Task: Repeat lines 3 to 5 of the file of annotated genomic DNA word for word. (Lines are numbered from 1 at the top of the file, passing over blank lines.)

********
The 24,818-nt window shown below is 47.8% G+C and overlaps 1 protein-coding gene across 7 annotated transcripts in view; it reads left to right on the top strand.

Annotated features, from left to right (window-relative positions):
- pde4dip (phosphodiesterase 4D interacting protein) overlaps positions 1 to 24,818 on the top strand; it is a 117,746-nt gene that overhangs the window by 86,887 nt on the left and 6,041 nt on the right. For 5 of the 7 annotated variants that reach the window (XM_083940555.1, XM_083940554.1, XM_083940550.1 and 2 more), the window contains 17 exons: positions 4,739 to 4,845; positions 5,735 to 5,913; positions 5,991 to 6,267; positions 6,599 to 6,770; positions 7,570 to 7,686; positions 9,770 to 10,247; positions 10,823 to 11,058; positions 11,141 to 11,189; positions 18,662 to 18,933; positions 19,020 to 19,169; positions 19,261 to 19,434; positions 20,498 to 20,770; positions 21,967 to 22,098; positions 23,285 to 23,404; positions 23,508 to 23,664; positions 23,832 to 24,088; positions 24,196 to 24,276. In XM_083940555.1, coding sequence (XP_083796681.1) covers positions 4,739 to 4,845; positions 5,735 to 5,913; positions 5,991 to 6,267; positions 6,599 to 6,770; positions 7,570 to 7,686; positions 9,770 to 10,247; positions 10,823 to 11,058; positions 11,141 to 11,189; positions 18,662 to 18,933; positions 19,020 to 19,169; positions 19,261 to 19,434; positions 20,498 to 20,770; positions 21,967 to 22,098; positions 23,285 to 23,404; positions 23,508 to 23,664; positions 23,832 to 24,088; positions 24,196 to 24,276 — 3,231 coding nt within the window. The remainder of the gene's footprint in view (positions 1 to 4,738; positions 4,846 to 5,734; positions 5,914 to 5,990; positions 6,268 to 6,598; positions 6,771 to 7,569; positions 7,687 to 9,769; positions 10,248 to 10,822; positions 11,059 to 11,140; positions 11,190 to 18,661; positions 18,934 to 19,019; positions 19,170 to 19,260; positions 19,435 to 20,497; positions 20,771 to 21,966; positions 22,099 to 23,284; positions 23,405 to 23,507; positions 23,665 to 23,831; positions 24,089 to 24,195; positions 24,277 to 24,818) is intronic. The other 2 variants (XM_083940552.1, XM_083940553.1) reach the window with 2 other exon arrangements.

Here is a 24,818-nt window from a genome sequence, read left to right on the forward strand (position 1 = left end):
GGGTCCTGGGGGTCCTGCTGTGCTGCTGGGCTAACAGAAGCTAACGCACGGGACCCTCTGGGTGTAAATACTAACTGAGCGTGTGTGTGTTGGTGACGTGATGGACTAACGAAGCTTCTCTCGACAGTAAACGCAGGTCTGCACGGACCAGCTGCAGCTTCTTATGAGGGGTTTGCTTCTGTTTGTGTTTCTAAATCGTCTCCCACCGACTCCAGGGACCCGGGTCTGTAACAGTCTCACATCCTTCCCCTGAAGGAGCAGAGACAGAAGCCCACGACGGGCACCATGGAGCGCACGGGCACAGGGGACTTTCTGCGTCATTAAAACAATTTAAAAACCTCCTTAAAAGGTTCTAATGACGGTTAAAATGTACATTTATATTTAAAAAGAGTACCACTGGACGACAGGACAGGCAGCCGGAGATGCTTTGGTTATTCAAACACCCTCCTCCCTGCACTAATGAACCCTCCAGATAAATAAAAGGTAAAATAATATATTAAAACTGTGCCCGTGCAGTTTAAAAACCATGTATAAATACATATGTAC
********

- pde4dip (phosphodiesterase 4D interacting protein) overlaps positions 1 to 24,818 on the top strand; it is a 117,746-nt gene that overhangs the window by 86,887 nt on the left and 6,041 nt on the right. For 5 of the 7 annotated variants that reach the window (XM_083940555.1, XM_083940554.1, XM_083940550.1 and 2 more), the window contains 17 exons: positions 4,739 to 4,845; positions 5,735 to 5,913; positions 5,991 to 6,267; positions 6,599 to 6,770; positions 7,570 to 7,686; positions 9,770 to 10,247; positions 10,823 to 11,058; positions 11,141 to 11,189; positions 18,662 to 18,933; positions 19,020 to 19,169; positions 19,261 to 19,434; positions 20,498 to 20,770; positions 21,967 to 22,098; positions 23,285 to 23,404; positions 23,508 to 23,664; positions 23,832 to 24,088; positions 24,196 to 24,276. In XM_083940555.1, coding sequence (XP_083796681.1) covers positions 4,739 to 4,845; positions 5,735 to 5,913; positions 5,991 to 6,267; positions 6,599 to 6,770; positions 7,570 to 7,686; positions 9,770 to 10,247; positions 10,823 to 11,058; positions 11,141 to 11,189; positions 18,662 to 18,933; positions 19,020 to 19,169; positions 19,261 to 19,434; positions 20,498 to 20,770; positions 21,967 to 22,098; positions 23,285 to 23,404; positions 23,508 to 23,664; positions 23,832 to 24,088; positions 24,196 to 24,276 — 3,231 coding nt within the window. The remainder of the gene's footprint in view (positions 1 to 4,738; positions 4,846 to 5,734; positions 5,914 to 5,990; positions 6,268 to 6,598; positions 6,771 to 7,569; positions 7,687 to 9,769; positions 10,248 to 10,822; positions 11,059 to 11,140; positions 11,190 to 18,661; positions 18,934 to 19,019; positions 19,170 to 19,260; positions 19,435 to 20,497; positions 20,771 to 21,966; positions 22,099 to 23,284; positions 23,405 to 23,507; positions 23,665 to 23,831; positions 24,089 to 24,195; positions 24,277 to 24,818) is intronic. The other 2 variants (XM_083940552.1, XM_083940553.1) reach the window with 2 other exon arrangements.

Here is a 24,818-nt window from a genome sequence, read left to right on the forward strand (position 1 = left end):
GGGTCCTGGGGGTCCTGCTGTGCTGCTGGGCTAACAGAAGCTAACGCACGGGACCCTCTGGGTGTAAATACTAACTGAGCGTGTGTGTGTTGGTGACGTGATGGACTAACGAAGCTTCTCTCGACAGTAAACGCAGGTCTGCACGGACCAGCTGCAGCTTCTTATGAGGGGTTTGCTTCTGTTTGTGTTTCTAAATCGTCTCCCACCGACTCCAGGGACCCGGGTCTGTAACAGTCTCACATCCTTCCCCTGAAGGAGCAGAGACAGAAGCCCACGACGGGCACCATGGAGCGCACGGGCACAGGGGACTTTCTGCGTCATTAAAACAATTTAAAAACCTCCTTAAAAGGTTCTAATGACGGTTAAAATGTACATTTATATTTAAAAAGAGTACCACTGGACGACAGGACAGGCAGCCGGAGATGCTTTGGTTATTCAAACACCCTCCTCCCTGCACTAATGAACCCTCCAGATAAATAAAAGGTAAAATAATATATTAAAACTGTGCCCGTGCAGTTTAAAAACCATGTATAAATACATATGTAC